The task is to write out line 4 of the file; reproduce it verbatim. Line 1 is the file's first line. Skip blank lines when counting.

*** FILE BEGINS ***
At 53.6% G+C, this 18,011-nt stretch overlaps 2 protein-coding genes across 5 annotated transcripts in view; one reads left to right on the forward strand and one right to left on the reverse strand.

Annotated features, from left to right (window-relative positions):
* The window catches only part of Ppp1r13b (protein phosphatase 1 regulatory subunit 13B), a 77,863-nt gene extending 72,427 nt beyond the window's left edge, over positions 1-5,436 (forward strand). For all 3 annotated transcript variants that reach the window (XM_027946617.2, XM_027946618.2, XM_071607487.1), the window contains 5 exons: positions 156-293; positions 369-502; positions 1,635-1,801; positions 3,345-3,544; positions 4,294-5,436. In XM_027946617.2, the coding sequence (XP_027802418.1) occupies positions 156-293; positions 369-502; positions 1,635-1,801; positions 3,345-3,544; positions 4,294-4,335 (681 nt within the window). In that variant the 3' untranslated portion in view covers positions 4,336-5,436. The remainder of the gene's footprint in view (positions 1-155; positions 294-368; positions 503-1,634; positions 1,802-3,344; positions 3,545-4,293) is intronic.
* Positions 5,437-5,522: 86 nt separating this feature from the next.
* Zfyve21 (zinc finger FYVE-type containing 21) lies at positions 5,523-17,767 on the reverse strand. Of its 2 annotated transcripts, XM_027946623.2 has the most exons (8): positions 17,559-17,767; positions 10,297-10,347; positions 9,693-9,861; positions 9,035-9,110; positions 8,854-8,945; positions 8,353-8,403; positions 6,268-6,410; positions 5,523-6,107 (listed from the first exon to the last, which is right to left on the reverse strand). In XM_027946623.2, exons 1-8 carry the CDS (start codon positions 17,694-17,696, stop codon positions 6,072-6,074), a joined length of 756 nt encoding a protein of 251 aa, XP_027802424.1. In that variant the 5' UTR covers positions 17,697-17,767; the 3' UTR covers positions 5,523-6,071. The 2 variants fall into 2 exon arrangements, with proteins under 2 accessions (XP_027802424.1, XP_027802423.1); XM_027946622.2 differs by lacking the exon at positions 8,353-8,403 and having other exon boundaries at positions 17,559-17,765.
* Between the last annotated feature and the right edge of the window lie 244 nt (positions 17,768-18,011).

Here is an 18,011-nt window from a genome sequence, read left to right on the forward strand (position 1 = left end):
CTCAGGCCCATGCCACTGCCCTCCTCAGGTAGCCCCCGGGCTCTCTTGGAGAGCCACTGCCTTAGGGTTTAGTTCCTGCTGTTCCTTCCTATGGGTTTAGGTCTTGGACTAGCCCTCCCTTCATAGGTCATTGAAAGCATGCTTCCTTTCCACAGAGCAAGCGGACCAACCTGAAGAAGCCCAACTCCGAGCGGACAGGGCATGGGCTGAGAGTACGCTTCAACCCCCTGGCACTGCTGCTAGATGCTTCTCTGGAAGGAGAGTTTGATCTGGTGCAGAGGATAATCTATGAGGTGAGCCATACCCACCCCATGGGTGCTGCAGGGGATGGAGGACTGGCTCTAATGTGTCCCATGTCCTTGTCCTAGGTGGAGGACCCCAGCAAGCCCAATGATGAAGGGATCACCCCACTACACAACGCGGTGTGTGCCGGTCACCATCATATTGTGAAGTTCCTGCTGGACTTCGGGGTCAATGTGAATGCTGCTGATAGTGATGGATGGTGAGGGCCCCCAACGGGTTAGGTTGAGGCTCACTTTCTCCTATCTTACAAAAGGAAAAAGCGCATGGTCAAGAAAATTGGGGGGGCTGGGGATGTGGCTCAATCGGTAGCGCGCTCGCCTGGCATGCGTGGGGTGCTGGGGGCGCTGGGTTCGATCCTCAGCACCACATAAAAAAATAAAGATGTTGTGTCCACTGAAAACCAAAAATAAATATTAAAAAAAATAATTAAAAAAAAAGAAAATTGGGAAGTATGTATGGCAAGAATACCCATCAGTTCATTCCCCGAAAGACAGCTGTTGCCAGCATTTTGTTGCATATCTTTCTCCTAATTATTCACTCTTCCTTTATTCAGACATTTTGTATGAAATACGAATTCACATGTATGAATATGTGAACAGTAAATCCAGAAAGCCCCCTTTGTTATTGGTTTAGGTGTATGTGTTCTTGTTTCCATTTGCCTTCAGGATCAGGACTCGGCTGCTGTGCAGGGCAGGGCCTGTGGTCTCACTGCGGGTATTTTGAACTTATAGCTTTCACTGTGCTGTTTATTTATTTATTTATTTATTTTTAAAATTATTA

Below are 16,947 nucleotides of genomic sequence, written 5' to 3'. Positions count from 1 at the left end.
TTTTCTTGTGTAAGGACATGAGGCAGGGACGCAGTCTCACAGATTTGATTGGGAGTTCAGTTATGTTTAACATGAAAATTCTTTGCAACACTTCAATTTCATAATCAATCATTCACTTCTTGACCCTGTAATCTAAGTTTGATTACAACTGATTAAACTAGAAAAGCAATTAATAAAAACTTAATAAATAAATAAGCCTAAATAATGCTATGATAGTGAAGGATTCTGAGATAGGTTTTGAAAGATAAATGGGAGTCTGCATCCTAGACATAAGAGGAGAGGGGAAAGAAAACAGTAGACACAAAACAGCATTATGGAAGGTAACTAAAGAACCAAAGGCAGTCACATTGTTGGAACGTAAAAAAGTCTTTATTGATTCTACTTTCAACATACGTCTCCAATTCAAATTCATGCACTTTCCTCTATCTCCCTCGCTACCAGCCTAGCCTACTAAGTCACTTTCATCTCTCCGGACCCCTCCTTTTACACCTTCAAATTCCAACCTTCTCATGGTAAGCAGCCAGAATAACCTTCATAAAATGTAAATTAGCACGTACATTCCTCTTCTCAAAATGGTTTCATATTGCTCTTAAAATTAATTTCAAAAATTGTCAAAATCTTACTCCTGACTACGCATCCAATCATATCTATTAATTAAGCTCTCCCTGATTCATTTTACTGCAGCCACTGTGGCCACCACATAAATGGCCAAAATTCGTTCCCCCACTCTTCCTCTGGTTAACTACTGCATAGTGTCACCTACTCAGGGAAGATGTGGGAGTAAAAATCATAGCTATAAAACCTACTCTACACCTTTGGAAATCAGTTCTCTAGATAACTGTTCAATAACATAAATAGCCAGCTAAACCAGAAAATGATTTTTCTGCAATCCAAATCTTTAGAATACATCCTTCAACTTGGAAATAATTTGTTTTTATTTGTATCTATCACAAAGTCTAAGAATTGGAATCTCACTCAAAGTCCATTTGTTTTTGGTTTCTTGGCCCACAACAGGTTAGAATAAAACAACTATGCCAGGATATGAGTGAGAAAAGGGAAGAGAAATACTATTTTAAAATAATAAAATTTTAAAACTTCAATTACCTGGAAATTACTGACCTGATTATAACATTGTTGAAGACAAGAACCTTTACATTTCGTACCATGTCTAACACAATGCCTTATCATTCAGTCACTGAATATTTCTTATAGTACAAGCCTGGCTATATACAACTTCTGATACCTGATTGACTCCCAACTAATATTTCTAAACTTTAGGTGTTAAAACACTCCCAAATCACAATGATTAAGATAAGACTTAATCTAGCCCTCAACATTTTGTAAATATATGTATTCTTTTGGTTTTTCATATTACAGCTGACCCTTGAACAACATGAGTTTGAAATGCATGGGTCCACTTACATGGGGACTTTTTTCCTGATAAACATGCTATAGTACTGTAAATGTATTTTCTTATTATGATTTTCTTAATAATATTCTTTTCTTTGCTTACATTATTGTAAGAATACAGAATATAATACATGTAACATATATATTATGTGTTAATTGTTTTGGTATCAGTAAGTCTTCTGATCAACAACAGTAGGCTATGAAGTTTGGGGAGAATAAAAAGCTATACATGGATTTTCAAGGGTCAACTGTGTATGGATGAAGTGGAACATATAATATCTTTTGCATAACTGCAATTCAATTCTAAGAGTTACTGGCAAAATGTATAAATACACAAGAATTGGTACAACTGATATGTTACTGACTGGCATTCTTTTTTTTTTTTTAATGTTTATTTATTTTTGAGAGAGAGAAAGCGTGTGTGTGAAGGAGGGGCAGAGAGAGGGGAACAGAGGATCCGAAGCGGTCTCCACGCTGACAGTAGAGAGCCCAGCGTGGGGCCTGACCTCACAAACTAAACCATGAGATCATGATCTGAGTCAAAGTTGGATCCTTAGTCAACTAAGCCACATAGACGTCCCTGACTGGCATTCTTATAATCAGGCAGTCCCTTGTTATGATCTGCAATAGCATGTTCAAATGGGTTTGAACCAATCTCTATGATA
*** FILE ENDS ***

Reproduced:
* Positions 5,437-5,522: 86 nt separating this feature from the next.